Uncle Ross Passed Away Today

I just got the news. He was a few months shy of his 99th birthday.

Uncle Ross was not my uncle, but rather the uncle of my father-in-law. He was a fascinating, chatty presence at a few Thanksgiving dinners in recent years. I didn’t know him well. To be honest, I don’t think I’ve ever heard his last name.

The handful of conversations I had with him were rich with historical detail. Until very recently, he was sharp and quite active. In fact, he had grudgingly surrendured his driver’s license only a year or so ago. When I chatted with him this last Christmas, he was formulating a scheme to get it back. He was tired of sitting around. He had an itch to ramble.

Here’s just a sample of what I gleaned from one of our chats back at Christmastime:

Knowing he had been a professional baker for most of his working life, I asked him how he had gotten started in that field. He said it had started back when he was a 9-year-old kid “during the war. . .”

Of course, at first I thought he meant World War II, but after some quick mental math I realized he had to be talking about “The Great War,” World War I.  Ross would have been five years old at the outbreak of the war in 1914 and 10 at its conclusion “over there.”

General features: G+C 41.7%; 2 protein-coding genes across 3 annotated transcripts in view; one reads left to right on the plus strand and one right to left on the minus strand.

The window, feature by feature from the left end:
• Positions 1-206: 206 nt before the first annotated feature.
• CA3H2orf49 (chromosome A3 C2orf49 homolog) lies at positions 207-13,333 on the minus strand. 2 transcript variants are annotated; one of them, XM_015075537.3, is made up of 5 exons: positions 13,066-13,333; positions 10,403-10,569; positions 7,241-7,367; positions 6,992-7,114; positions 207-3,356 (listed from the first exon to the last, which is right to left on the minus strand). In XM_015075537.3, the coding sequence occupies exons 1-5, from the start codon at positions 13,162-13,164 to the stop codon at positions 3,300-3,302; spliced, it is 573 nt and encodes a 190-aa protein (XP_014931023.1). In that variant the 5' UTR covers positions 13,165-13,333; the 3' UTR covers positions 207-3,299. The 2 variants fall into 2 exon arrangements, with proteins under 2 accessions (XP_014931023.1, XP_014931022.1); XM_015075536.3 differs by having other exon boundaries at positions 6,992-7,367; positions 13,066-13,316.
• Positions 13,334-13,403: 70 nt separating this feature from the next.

He said tens of thousands of troops were moving through the U.S. Army base at “Camp Bowie” right outside Fort Worth every month. (Today, the name Camp Bowie identifies a trendy area of west of downtown in the center of “The Arts District.”)

He went on to describe how, as a nine-year-old he started buying boxes of fried pies from a local bakery and carrying them over to Camp Bowie to sell to the solders for 15 cents. This venture grew in size and scale to the point that he was able to provide significant support to his family and, as Ross described it, give himself some pretty handsome “walking around money” for a little kid.

Thus a 60-year affair with baked goods began.

Like reading a 1961 Reader’s Digest, talking to a nonagenerian is like traveling in a time machine—except a magazine can’t provide vivid additional detail or answer my questions after it’s told a story. How grateful I am for the eye-opening trip to Fort Worth in the early decades of the 20th Century. 

Uncle Ross was a book I now wish I’d started sooner. The chapters I had the privilege to read were a rewarding window into another time.